No worries. What to look for when we need some extra assistance
By Carol Higgins Taylor
Special to The Weekly
We all need a little help now and then. And as we age, we may find (I certainly have) that some things are just better left to someone else and asking for help is not a sign of weakness but instead an indication of maturity and self-acceptance. I have friends who basically kill themselves with yard work and household chores on weekends after working all week. I pulled the ripcord on that scenario years ago and now hire help for things I can’t, or don’t want to, do anymore, such as yard work and snow shoveling. Life’s too short.
For seniors, the idea of needing help can come with fears and complications. Sometimes when some assistance is required, family can slip into panic mode and automatically think “nursing home” which may not be the right solution.
Needs vary and can range from help with simple cleaning to taking medications. There are several ways for seniors to get the assistance they need.
An option is independent housing with some services included. Typically, these buildings consist of individual apartments, each with a large handicapped accessible private bathroom and kitchen, and include light housekeeping and laundry services. A meal or two may be provided in a common dining area. Transportation to medical appointments or errands may be available.
Independent housing facilities do vary in services. Some consist of just apartment living with no services at all. Other are not apartments but one room with a private bathroom. There is no kitchen, but they may provide three meals a day, housekeeping, laundry and transportation.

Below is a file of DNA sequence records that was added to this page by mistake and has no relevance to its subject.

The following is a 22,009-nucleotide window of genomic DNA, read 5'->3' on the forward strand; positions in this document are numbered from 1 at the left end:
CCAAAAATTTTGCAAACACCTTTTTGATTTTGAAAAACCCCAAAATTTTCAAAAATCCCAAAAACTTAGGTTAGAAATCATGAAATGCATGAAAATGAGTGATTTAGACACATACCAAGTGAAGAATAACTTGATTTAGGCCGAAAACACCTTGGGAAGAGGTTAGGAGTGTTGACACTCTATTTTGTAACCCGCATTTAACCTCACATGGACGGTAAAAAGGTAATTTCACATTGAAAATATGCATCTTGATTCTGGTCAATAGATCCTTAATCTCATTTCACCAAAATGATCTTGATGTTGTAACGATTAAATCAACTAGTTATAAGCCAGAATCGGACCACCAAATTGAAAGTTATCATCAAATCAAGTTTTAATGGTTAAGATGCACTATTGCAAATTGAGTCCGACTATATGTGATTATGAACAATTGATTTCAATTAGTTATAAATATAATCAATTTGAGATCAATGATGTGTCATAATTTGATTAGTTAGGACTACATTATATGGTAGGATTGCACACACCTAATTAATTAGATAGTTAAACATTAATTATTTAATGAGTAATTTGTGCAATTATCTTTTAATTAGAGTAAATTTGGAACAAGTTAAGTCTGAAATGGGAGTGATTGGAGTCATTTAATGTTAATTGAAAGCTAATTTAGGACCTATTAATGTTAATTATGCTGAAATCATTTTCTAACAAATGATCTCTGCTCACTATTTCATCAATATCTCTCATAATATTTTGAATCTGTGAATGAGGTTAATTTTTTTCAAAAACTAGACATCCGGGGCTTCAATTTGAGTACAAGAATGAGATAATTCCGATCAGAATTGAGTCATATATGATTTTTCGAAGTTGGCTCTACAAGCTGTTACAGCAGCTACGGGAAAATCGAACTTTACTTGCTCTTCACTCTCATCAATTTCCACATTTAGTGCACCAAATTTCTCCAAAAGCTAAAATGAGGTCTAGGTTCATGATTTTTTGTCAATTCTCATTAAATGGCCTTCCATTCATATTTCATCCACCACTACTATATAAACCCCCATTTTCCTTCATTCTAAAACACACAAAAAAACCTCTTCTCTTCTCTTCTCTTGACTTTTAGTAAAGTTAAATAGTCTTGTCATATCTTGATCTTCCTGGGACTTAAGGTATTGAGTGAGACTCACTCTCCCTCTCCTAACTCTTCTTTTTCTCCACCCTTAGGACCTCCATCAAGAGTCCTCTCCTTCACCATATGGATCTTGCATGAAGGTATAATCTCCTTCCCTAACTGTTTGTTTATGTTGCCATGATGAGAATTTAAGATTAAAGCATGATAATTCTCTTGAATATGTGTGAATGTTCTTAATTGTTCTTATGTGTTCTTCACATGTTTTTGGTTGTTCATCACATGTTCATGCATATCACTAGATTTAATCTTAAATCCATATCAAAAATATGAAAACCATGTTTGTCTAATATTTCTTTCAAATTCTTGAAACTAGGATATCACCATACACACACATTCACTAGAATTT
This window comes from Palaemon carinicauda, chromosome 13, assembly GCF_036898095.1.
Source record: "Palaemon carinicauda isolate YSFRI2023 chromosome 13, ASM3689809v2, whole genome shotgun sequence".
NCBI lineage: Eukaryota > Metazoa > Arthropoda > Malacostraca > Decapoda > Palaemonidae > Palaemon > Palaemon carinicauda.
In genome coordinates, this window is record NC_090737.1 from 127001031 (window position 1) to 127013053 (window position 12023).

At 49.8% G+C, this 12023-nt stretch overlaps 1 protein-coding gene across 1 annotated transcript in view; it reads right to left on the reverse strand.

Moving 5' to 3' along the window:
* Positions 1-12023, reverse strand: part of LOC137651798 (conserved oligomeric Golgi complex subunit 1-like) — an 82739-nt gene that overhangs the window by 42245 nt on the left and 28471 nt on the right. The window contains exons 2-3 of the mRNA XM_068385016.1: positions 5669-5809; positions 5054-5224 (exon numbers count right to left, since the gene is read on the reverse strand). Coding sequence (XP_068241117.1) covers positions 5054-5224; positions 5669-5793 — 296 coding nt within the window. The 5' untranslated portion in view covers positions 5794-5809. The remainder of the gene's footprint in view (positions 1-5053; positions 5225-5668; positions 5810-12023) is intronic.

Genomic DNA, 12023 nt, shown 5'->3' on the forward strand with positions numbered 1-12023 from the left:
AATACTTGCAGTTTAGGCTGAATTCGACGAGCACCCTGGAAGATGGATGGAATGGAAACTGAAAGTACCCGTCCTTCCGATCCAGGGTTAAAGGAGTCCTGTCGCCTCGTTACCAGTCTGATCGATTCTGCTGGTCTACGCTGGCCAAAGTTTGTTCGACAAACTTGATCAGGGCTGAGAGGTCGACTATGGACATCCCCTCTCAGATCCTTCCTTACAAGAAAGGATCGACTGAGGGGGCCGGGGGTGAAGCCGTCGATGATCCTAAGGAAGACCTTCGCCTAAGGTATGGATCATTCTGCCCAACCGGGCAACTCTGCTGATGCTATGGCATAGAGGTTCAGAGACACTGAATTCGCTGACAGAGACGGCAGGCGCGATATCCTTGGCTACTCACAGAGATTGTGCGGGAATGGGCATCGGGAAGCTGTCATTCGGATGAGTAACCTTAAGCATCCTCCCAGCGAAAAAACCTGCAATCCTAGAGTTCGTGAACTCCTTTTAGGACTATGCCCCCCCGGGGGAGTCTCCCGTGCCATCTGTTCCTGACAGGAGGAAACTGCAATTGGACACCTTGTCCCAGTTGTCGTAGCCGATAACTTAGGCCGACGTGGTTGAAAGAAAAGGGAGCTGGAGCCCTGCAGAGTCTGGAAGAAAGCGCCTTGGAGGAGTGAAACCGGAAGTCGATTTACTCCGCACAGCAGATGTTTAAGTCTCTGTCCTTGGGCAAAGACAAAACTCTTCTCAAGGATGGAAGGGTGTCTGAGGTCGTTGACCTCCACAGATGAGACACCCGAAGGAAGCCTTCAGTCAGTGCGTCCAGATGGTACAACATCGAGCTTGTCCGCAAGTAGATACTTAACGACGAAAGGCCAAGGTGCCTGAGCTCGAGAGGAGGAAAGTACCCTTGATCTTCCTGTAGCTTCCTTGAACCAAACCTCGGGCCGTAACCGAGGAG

For seniors who need more support than housekeeping, assisted living may be the best choice. This model provides similar types of services as the independent housing, such as housekeeping, laundry and meals but also includes help with personal care and medication administration, which requires licensing. There is 24-hour staffing and emergency call systems.
Nursing homes are for those who need more than just a little help with activities of daily living. Discuss the need for a nursing home with the person’s health care provider.
All of these facilities vary in size and price. Some have subsidies, some are private pay. Eligibility guidelines for occupancy vary as well.
With all these choices, it is sometimes hard to know what to do or what questions to ask. Here are some suggestions:
— What types of services are provided?
— Is this apartment living or single room?
— What is the cost of the service package and what is included?
— Is there subsidy or MaineCare coverage for some or all of the cost?
— Is the facility licensed? (Remember, if personal care or medication administration is part of the service, licensing is required.)
— What level of supervision or security is provided? (This is important if wandering or dementia is an issue.)
— Is there staff on duty around the clock?
— Are there planned activities?
— What are the meals like and how many are there?
It is also a good idea to request a copy of the program description and admission criteria to better determine the limitations of the service. Also ask to see the menu plan and activity calendar.
Visit and tour the facility and discuss philosophy of care with the director and staff. Make note of the interaction between staff and residents. Is it friendly and warm or does it seem strained? Do the residents seem happy?
Sometimes there is no need for the older person to relocate at all. There are home- based care agencies that will come to the person’s house. These agencies provide a wide range of services, like those offered in an assisted living setting.
For more information on these options and on payment criteria, visit Medicare.gov and type “assisted living” in the search bar. You can also contact Eastern Area Agency on Aging at 941-2865 for help.
Carol Higgins Taylor is an advocate for seniors and owns Bryant Street Public Relations in Bangor. Email her at email@example.com.